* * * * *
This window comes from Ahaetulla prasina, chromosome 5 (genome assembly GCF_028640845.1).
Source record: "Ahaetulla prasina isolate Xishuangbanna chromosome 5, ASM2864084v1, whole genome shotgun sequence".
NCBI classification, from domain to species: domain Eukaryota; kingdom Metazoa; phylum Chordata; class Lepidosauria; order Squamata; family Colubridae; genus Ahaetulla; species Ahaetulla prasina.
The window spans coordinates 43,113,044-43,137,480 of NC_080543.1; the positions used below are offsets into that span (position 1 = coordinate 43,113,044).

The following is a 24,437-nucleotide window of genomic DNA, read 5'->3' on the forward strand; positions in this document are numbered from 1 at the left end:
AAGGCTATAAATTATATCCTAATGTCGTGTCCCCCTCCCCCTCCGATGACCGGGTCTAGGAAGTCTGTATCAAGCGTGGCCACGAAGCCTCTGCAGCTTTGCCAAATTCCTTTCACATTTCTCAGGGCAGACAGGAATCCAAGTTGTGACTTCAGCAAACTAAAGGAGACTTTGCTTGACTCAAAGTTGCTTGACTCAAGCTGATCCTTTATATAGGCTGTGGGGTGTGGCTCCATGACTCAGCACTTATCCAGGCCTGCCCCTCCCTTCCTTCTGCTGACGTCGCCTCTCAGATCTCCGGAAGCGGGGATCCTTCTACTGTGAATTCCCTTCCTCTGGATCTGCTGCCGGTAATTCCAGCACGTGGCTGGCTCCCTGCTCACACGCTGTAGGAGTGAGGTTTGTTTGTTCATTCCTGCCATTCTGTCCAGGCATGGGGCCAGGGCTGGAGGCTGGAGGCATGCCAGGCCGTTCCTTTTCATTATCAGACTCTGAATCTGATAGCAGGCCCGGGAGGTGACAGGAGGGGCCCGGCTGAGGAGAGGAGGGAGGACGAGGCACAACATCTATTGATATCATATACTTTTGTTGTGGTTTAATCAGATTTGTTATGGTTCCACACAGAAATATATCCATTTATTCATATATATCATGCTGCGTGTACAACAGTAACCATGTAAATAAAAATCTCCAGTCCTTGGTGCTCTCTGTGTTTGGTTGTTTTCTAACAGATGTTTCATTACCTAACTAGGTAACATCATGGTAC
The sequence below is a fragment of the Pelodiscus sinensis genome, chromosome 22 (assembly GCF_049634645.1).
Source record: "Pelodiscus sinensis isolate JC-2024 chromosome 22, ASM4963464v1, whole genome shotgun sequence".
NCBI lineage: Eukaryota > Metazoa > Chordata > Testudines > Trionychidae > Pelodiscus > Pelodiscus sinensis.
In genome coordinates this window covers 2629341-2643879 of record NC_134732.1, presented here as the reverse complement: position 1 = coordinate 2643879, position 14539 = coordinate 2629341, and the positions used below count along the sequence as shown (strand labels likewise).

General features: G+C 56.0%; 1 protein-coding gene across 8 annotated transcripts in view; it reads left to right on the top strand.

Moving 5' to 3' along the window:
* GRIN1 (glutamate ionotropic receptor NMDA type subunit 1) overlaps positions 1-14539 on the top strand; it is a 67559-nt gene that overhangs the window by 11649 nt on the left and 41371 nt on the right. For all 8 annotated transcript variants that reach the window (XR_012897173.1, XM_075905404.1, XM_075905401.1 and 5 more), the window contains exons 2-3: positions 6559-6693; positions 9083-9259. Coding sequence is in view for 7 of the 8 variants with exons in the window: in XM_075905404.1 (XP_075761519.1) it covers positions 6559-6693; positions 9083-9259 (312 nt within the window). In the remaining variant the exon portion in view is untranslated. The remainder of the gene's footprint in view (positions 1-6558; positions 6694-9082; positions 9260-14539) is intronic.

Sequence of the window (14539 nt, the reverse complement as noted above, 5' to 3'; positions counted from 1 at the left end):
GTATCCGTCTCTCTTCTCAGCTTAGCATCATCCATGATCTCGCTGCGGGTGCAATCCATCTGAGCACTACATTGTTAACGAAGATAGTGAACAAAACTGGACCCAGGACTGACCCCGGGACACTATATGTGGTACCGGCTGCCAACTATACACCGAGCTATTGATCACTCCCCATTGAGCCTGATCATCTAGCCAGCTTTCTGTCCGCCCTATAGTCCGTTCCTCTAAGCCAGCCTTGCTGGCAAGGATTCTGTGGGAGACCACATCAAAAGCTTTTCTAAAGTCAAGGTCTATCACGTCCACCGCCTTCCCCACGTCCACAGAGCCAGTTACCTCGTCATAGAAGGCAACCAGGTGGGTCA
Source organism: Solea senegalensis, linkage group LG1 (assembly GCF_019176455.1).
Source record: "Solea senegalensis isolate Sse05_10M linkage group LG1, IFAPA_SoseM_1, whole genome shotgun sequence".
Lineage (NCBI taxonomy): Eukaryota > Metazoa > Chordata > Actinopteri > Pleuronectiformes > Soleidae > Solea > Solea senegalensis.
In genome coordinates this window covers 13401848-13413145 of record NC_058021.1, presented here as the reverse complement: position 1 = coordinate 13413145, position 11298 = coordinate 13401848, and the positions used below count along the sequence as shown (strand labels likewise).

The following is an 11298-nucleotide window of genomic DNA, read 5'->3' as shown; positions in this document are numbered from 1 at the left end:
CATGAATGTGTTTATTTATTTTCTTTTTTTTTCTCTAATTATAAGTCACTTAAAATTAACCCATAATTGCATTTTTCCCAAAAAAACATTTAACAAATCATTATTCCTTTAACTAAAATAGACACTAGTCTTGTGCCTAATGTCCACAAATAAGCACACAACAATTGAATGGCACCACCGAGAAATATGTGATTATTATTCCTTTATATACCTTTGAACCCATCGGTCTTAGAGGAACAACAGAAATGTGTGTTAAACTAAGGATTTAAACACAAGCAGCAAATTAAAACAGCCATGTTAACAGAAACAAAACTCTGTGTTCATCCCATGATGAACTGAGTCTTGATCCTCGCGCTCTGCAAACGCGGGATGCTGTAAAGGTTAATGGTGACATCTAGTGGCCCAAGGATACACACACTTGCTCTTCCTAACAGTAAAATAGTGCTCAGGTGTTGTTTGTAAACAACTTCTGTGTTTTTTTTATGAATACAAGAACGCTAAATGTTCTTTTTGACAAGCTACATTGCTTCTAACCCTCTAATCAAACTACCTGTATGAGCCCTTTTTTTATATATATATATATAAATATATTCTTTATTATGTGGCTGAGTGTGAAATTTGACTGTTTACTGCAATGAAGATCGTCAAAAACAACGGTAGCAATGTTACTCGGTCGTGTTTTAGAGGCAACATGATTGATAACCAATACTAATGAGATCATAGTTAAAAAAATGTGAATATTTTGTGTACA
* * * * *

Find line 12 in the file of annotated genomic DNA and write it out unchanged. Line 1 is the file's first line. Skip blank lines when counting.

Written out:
Moving 5' to 3' along the window: